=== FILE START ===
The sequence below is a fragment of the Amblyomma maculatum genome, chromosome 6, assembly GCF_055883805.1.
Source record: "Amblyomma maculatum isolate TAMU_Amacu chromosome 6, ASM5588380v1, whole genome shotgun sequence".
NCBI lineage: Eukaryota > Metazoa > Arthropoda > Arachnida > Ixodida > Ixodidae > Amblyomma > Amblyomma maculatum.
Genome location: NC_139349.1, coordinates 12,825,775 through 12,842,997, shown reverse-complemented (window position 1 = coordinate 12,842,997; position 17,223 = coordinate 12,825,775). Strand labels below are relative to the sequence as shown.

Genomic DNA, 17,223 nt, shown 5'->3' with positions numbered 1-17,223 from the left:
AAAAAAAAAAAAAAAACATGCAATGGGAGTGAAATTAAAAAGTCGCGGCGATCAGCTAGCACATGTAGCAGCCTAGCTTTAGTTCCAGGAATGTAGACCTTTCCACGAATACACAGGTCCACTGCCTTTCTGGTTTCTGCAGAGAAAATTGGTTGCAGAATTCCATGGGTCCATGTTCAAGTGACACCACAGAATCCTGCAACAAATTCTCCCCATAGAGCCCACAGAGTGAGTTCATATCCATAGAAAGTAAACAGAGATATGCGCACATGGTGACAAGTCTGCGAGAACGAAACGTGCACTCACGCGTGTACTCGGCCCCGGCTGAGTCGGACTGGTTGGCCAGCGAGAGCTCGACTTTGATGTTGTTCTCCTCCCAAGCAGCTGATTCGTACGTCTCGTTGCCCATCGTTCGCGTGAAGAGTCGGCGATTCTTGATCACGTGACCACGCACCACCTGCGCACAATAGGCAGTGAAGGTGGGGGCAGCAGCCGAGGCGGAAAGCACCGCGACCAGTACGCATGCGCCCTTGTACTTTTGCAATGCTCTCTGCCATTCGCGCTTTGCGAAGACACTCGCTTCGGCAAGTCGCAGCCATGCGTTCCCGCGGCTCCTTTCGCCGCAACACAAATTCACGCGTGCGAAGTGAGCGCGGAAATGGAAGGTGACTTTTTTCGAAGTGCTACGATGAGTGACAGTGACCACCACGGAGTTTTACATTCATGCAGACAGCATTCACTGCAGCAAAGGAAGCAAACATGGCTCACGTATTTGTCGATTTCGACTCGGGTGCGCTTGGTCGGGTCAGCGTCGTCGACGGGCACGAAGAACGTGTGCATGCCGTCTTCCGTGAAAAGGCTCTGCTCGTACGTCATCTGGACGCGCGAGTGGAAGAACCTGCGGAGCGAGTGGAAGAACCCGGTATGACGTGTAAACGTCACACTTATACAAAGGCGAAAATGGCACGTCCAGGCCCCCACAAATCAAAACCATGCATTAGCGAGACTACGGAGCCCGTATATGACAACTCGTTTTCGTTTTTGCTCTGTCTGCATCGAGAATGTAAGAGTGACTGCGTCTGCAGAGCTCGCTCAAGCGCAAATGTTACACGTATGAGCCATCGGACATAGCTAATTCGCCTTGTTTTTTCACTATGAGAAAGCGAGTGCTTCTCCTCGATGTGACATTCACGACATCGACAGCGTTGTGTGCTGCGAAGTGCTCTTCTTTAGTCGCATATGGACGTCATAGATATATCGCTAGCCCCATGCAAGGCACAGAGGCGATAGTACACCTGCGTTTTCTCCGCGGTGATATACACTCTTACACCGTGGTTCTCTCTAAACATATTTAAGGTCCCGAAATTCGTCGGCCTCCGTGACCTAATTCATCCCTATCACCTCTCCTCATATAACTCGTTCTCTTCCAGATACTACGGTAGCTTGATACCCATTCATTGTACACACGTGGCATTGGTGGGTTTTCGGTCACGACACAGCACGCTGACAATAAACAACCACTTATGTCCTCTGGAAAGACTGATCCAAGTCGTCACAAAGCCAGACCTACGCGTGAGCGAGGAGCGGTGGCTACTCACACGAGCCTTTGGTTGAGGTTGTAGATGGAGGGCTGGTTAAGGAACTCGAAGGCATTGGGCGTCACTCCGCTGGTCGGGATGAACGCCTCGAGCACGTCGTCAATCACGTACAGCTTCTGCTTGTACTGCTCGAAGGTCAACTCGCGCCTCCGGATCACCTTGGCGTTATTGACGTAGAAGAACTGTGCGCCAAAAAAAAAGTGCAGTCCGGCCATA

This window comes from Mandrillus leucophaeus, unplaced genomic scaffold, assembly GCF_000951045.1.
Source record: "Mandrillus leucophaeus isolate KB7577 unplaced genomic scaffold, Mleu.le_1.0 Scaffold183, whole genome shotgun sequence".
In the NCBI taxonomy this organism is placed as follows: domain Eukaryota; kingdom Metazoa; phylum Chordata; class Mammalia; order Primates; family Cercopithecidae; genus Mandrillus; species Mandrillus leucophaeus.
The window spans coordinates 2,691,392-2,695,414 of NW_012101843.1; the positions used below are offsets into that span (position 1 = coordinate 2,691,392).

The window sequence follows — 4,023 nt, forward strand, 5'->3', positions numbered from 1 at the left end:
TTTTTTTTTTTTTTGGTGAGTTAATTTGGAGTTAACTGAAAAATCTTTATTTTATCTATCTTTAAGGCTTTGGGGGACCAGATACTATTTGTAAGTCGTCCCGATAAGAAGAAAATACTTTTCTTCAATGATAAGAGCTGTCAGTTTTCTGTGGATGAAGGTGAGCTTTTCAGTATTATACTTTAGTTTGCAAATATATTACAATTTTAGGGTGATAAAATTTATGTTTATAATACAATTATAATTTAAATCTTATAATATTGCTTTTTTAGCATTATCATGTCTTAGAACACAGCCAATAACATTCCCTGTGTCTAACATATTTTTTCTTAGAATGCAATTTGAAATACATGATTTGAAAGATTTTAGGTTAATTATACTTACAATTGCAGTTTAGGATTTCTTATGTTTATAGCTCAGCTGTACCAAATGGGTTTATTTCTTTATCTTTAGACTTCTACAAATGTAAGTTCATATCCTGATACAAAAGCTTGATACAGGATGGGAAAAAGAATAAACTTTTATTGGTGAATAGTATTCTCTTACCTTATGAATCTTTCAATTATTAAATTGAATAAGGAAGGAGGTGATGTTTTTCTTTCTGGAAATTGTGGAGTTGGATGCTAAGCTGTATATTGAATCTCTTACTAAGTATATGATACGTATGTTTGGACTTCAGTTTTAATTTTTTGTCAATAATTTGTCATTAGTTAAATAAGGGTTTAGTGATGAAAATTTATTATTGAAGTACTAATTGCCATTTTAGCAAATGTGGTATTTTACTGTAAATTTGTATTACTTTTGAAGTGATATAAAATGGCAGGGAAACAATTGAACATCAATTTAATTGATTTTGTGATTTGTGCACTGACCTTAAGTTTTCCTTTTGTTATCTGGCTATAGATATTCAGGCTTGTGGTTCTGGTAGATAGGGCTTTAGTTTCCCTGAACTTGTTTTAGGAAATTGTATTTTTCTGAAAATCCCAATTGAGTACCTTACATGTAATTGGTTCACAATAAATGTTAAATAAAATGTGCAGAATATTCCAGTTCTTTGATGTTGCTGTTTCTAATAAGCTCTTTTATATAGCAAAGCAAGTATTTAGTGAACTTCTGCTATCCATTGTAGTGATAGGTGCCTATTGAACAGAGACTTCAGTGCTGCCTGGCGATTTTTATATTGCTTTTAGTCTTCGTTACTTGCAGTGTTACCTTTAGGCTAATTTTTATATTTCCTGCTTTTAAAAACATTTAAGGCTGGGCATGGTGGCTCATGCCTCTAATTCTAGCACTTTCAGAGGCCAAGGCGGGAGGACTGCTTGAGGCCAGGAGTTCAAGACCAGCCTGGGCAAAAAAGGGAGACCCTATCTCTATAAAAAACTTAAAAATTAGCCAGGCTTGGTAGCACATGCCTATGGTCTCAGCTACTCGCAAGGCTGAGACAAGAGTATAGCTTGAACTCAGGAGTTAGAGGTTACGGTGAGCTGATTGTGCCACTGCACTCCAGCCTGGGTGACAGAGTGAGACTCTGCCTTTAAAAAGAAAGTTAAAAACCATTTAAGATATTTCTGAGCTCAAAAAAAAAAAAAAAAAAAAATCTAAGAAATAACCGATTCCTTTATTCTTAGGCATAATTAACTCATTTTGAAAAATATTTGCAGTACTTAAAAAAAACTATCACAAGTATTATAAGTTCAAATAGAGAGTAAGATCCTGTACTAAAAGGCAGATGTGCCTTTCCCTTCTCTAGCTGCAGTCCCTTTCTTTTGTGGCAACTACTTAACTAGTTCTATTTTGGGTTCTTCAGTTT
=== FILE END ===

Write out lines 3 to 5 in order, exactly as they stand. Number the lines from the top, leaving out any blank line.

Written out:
NCBI lineage: Eukaryota > Metazoa > Arthropoda > Arachnida > Ixodida > Ixodidae > Amblyomma > Amblyomma maculatum.
Genome location: NC_139349.1, coordinates 12,825,775 through 12,842,997, shown reverse-complemented (window position 1 = coordinate 12,842,997; position 17,223 = coordinate 12,825,775). Strand labels below are relative to the sequence as shown.

Genomic DNA, 17,223 nt, shown 5'->3' with positions numbered 1-17,223 from the left: